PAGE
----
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Re: [mythsoc] Copyright Loremasters?

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  • Jason Fisher
    ... No, David, that s not quite what I meant. Plenty of derivative works might be well-constructed and well-written. I don t know because I don t read them.
    Message 1 of 49 , May 5 9:16 AM
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      > You're now in the position of having said you don't grasp a whole class
      > of works, when what you meant was that you don't like the ones you
      > don't think are any good.
       
      No, David, that's not quite what I meant. Plenty of derivative works might be well-constructed and well-written. I don't know because I don't read them. Once in a while, I have read a work like this which I really like. Two examples that come to mind: John Gardner's Grendel, retelling Beowulf from Grendel's point of view; and David Maine's The Preservationist, an irreverant take on the Biblical story of Noah. It's that I don't usually grasp the point or the goal or the motive. I'm not saying something as simple as "I don't get what I don't like" or "I don't like what I think is no good", though those might also be true statements. Precisely because I don't read much of this kind of stuff, I don't think I'd ever just dismiss it all as "no good". Unless perhaps out of colloquial carelessness -- which you are welcome to point out, if or when I do it. In my previous message, "I don't care for" it meant "I have no interest in" it, not "I have read it and judge it no good". I have no idea whether or which such works are any good (whatever we might mean by "good"); what I meant to convey was that I don't usually grasp why anyone would do it. But there are exceptions.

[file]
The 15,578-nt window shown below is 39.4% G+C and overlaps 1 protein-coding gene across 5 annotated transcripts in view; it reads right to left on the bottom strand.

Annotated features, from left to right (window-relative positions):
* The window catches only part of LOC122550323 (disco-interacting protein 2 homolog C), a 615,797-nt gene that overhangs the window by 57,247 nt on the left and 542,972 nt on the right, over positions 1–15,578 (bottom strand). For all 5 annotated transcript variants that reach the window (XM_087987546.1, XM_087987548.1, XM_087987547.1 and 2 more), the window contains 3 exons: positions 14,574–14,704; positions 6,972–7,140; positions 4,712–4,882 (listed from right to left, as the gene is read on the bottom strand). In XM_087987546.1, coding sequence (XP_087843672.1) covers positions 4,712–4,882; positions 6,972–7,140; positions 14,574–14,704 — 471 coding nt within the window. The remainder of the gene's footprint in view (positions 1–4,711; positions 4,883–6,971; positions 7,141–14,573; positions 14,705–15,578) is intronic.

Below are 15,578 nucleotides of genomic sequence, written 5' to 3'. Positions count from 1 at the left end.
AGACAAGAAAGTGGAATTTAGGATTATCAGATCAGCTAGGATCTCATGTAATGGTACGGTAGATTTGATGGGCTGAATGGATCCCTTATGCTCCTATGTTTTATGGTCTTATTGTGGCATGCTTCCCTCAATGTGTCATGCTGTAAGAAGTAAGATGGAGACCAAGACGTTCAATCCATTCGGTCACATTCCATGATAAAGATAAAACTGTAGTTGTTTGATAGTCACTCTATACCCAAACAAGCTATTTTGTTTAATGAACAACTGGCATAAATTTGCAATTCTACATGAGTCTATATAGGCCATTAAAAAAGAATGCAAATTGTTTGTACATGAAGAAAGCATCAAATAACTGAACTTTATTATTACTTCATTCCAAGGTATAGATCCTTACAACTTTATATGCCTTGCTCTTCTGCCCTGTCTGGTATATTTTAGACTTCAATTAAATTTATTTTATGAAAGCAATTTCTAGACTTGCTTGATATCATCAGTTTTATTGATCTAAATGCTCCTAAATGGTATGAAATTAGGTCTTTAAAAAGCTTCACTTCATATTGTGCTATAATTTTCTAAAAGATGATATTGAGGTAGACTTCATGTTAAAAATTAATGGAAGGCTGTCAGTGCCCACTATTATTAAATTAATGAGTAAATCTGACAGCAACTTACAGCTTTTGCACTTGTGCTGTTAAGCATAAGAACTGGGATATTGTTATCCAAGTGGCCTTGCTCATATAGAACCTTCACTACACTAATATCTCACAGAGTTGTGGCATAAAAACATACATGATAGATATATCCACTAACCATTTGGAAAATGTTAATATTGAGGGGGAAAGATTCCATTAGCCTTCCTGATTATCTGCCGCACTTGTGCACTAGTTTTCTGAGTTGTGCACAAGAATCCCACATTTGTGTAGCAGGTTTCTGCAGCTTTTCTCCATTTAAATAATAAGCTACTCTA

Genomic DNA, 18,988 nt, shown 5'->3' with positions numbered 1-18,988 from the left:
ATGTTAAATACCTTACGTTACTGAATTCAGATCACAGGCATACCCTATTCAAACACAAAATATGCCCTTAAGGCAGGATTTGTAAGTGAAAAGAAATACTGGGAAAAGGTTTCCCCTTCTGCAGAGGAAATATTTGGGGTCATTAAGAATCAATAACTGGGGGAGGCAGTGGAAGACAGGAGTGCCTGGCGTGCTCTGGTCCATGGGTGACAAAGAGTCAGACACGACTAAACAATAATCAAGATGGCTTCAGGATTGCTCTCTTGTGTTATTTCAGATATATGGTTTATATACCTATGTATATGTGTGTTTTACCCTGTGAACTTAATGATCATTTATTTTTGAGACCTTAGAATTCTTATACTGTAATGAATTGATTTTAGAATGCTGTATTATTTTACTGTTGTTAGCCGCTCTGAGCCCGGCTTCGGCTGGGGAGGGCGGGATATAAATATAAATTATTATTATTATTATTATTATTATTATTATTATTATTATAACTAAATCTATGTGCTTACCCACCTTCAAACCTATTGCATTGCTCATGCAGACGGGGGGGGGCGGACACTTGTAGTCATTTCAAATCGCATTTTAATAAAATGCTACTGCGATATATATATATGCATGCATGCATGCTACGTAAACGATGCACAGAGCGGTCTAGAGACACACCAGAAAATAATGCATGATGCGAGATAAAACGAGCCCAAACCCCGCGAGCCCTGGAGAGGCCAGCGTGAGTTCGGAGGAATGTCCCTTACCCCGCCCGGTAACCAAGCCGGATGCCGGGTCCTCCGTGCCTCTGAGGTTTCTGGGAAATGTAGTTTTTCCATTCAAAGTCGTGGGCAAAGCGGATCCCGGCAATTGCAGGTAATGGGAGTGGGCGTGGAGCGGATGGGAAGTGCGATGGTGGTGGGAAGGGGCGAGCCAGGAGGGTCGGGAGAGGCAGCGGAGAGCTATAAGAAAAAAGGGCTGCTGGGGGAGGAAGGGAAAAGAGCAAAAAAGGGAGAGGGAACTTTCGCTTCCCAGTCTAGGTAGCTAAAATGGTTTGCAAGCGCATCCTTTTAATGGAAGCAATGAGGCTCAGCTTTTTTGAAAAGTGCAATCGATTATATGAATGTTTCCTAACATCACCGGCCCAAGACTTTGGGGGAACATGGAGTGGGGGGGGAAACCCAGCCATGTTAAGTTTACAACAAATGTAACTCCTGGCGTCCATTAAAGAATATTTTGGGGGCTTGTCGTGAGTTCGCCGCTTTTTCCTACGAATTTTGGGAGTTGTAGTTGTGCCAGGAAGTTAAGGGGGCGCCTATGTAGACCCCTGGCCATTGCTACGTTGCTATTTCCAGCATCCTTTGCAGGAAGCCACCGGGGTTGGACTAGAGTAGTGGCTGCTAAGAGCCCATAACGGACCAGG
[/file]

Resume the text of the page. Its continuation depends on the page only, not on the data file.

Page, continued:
Perhaps I wasn't very clear. I don't look down on such stuff as bad; I am merely puzzled by it and (with rare exceptions) have little or no interest in it. Normally the works I am willing to give a chance and might even like are the ones where the source material is centuries old (like the two examples above).
       
      Best,
      Jason
       
      PS. Good point about Shakespeare's plot-pilfering. Isn't it only The Temptest, and maybe A Misdummer Night's Dream, that are thought to be totally original, out of close to forty plays? :)
    • John Rateliff
      Yes, as David says, it s a great story. The closing sentence is particularly memorable -- but there s no way to share it with anyone without spoiling the
      Message 49 of 49 , May 10 3:44 PM
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        Yes, as David says, it's a great story. The closing sentence is particularly memorable -- but there's no way to share it with anyone without spoiling the story. It's not that often I call something a masterpiece, but "The Ugly Chickens" is one.
           --John R.



        On May 9, 2011, at 8:23 AM, Mem Morman wrote:
        I found the Walpole story on the web and read it this morning.  It made my day.  You go read it too.
        mem



        -- In mythsoc@yahoogroups.com, David Bratman <dbratman@...> wrote:
        > His most ingenious story ever was called "The Ugly Chickens". It starts with an ornithologist idly leafing through a book of extinct birds while riding a bus, and the old lady sitting next to him stops him when he gets to the dodo and says, "I haven't seen any of those ugly chickens in a long time." But the dodo has been extinct for centuries; how could she possibly ever have seen any? Well, it turns out that the dodo hadn't gone extinct; it has a hidden history that he spends the story uncovering, and it turns out that ... oh, read it. Great story.


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